If you are reading this page, you may suspect that your dog has Parvo. We can help.
First a little information:
Parvo is a deadly disease that affects puppies and young dogs. The Parvovirus attacks and destroys the intestinal lining resulting in an inability to absorb nutrients, vomiting, diarrhea, internal bleeding, dehydration and eventual death.
At East Lancaster Animal Hospital, word has spread about our effective and economical handling of Parvo cases. As a result, we see more cases in a week than some clinics see all year! To be exact, we saw 248 cases of Parvo in 2012. (To give you a comparison, the last clinic that I worked at saw between 5 and 10 cases per year.) This volume has forced us to become DFW´s foremost "experts" at the swift, economical handling of this disease.
We treat most cases of Parvo for under $500. Sometimes for as little as $250.
(The actual total depends on the animal’s condition, weight, and symptoms.)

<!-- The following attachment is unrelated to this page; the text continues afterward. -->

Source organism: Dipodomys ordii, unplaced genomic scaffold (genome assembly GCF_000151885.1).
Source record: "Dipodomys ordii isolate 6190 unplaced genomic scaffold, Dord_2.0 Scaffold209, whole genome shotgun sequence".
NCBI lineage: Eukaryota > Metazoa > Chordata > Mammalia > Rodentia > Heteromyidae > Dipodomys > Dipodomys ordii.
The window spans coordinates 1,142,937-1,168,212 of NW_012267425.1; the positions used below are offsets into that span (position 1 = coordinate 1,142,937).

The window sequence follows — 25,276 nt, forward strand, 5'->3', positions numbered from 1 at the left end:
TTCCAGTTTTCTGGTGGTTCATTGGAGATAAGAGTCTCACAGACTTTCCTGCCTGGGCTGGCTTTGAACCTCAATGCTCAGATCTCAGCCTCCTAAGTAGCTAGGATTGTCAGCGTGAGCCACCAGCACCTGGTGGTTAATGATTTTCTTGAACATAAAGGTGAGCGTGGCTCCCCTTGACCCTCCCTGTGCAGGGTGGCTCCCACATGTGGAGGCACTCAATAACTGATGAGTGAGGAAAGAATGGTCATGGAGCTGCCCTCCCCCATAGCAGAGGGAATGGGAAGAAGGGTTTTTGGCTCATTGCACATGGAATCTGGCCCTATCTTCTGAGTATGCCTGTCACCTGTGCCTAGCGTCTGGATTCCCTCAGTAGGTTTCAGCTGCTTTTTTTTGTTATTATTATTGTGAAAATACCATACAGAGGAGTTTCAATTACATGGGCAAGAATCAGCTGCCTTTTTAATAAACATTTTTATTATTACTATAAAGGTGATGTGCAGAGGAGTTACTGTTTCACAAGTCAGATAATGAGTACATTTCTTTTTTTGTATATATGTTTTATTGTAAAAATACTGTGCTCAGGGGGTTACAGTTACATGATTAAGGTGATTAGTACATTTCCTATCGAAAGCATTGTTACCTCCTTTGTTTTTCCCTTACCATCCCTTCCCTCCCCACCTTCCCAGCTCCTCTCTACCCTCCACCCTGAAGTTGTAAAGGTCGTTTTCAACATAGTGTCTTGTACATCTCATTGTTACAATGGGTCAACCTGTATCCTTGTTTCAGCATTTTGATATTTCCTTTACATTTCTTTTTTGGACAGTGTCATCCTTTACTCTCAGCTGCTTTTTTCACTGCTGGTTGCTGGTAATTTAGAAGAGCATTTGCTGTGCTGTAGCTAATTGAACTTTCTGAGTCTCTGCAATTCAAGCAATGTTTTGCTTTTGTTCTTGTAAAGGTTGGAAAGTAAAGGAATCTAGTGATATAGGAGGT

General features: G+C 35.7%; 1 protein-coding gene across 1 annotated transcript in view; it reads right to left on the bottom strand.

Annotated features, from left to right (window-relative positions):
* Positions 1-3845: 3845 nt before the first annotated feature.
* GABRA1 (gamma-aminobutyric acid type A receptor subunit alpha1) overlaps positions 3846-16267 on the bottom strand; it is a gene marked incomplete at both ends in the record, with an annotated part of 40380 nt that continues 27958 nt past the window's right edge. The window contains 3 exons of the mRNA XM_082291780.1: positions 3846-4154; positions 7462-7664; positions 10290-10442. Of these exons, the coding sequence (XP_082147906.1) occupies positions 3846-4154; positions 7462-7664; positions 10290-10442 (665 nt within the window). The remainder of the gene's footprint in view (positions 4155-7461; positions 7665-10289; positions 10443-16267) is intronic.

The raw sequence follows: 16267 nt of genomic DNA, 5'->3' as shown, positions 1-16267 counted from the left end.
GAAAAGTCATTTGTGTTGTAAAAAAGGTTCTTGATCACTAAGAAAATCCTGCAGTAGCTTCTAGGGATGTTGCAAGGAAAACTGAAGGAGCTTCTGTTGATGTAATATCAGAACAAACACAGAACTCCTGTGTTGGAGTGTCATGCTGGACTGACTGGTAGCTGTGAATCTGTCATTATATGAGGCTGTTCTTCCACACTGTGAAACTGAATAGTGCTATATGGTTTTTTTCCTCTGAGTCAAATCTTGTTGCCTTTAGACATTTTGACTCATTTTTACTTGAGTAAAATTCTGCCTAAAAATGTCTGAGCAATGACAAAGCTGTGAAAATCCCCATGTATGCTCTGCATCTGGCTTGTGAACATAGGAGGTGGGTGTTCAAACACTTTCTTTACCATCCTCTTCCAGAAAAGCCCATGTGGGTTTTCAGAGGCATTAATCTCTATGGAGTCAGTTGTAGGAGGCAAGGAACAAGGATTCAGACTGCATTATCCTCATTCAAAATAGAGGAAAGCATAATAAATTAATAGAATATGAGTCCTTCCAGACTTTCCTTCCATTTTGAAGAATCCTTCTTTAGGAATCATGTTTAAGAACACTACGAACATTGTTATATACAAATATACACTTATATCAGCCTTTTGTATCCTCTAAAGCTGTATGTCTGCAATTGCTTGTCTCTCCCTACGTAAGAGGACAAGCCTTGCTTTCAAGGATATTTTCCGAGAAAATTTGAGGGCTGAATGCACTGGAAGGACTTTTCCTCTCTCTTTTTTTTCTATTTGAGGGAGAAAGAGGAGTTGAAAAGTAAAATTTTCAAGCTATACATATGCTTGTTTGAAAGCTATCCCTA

You can find plenty of information about Parvo on the Internet, but what you really need to know is this:
If you have gotten a quote from your vet for $1000 to $3000 to treat Parvo, you may wonder how we can treat your pet so inexpensively. It’s simple: we have gotten very good at successfully treating dogs with Parvovirus on an out-patient basis. Typical treatment involves an initial visit and then follow-ups each day for the next 2 to 3 days. At each visit, your pet will receive fluids (to combat the dehydration) and a series of injections to relieve the nausea and vomiting, fend off secondary infections, and boost your pet’s immune system, helping him to survive the disease and fight off the virus. On the day of your last visit, your pet will go home with oral medication ( once the vomiting has stopped) and the crisis is over.
Not all dogs survive Parvo, even with treatment. Parvo is a very dangerous disease to dogs (humans and cats can't get it) and the BEST approach to treating Parvo is prevention in the form of an inexpensive vaccine which all veterinarians recommend to their clients. But if your dog has gotten Parvo, it's too late for the vaccine to help him or her. The faster you bring him to a veterinarian once you see symptoms, the better his chances of survival. If you do nothing, the disease is typically fatal.
Monday - Friday
8:30 AM - 6:00 PM
9:00 AM - 1:00 PM
If you see any of these symptoms, call your vet right away: